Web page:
Machine learning (ML) models are complicated, particularly expressive models like decision forests and neural networks. No interpretability tool provides a perfect understanding of the model or a solution for all our needs, so we need different tools to understand our models in different ways. In this post we'll discuss SHAP  and SAGE , two game theoretic methods based on the Shapley value.
Each method answers a specific type of question:
SHAP is a method for explaining individual predictions (local interpretability), whereas SAGE is a method for explaining the model's behavior across the whole dataset (global interpretability). Figure 1 shows how each method is used.
There are many approaches for both local and global interpretability, but SHAP and SAGE are particularly appealing because they answer their respective questions in a mathematically principled fashion, thanks to the Shapley value. This post explains their foundation in cooperative game theory, because this aspect of the methods is new to many users.
We'll start by reviewing the Shapley value, a concept from game theory that's essential for understanding SHAP and SAGE. We'll then see how SHAP and SAGE use Shapley values for model understanding, and finally we'll discuss how the two methods are connected.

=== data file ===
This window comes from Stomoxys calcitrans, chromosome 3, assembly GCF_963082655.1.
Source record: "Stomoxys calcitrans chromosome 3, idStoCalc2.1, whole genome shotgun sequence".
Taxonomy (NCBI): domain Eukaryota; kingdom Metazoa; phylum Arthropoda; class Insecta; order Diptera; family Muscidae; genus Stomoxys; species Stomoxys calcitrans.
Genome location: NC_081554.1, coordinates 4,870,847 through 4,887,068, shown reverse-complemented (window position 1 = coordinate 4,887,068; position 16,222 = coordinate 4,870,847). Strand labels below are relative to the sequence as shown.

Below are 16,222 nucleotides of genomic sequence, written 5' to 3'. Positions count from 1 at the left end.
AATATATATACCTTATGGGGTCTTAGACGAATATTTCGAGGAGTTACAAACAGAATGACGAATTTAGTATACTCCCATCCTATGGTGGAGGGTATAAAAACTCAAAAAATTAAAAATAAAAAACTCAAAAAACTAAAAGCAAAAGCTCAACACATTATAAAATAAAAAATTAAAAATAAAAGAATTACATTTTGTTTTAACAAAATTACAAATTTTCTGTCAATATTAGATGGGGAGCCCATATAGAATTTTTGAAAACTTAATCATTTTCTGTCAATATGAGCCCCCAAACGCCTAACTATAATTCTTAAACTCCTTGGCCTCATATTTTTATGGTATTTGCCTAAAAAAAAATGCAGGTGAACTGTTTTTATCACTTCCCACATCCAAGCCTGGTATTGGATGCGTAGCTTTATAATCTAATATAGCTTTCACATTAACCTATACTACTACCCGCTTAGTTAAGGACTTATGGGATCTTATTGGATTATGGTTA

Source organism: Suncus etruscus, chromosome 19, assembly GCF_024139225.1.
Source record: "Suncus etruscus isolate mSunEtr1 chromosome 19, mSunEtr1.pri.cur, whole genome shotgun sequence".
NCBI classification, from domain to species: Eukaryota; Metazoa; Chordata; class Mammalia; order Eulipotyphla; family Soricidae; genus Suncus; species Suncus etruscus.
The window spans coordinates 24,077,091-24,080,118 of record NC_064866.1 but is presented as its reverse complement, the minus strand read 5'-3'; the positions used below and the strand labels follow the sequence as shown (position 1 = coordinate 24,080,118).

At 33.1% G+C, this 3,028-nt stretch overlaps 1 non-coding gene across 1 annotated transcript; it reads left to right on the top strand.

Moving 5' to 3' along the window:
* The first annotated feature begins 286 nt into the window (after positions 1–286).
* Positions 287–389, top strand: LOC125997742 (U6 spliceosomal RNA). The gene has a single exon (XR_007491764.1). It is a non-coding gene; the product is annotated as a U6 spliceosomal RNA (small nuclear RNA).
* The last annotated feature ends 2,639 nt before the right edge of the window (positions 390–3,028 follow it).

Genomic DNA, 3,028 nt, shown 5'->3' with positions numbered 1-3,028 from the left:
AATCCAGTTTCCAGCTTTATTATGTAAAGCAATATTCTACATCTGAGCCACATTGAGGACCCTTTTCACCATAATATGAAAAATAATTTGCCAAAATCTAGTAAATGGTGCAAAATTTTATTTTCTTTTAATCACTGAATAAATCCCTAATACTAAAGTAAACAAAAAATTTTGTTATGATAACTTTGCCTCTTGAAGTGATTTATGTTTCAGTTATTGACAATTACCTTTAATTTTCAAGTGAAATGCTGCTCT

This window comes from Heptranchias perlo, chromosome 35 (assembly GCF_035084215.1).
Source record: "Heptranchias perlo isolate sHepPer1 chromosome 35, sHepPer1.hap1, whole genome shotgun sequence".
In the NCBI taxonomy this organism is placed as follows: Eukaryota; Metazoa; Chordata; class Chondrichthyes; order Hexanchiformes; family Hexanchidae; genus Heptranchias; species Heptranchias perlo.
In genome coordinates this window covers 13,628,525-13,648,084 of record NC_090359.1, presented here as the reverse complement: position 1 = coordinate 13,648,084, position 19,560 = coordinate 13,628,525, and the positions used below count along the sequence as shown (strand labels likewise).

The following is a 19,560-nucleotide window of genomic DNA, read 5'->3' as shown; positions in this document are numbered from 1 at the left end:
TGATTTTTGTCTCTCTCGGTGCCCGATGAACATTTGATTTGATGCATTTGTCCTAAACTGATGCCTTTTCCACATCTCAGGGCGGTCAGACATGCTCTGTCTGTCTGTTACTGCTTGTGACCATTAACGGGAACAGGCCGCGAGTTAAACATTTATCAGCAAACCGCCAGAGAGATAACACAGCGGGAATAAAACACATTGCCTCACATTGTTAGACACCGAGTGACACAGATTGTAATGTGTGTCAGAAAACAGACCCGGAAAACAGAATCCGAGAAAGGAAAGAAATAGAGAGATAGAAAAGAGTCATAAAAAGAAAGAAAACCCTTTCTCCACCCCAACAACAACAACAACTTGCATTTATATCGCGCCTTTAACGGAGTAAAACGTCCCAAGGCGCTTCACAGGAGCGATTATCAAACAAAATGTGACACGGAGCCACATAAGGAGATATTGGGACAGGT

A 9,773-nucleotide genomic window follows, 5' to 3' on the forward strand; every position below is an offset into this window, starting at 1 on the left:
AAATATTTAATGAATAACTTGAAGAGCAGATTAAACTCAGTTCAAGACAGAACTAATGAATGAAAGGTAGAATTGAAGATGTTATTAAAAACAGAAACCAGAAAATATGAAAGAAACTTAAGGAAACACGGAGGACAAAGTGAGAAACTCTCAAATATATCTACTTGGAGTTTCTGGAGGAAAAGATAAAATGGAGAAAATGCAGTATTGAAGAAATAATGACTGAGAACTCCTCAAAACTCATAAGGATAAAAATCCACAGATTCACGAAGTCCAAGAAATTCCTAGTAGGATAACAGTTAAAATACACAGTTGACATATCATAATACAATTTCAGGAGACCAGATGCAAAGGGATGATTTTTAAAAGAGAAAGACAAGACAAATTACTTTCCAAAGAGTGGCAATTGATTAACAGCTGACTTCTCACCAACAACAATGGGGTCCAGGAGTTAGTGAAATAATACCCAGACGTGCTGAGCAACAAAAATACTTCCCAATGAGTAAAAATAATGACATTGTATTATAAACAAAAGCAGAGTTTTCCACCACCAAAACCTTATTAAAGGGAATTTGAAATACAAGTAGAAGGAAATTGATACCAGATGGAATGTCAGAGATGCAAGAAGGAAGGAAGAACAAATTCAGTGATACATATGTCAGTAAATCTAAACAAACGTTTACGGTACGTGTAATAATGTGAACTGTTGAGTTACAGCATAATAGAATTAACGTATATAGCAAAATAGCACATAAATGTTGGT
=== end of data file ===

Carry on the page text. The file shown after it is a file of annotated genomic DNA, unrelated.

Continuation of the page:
Shapley values were developed by Lloyd Shapley in a 1953 paper  about assigning credit to players in a cooperative game. The paper was written in the field of game theory, so Shapley values actually have nothing to do with ML. We can illustrate the idea behind Shapley values using a scenario with no ML involved.
Imagine a company with employees who are represented by the set . The company makes $1,000,000 a year in profits when all the employees do their job, and management wants to distribute the profits through bonuses (Figure 2). However, management wants to do so in a fair way, rewarding people in accordance with their contribution to the company's profits.
Management at this company is very insightful, so they have a powerful tool for quantifying each employee's contribution: they know exactly how profitable the company would have been with any subset of the employees doing their job. (People with normal jobs will point out that no real company has this information, but bear with me.) As a couple examples:
These are just a couple examples, but the management team knows exactly how profitable the company would be with all subsets of employees. Management then summarizes their knowledge with a profitability function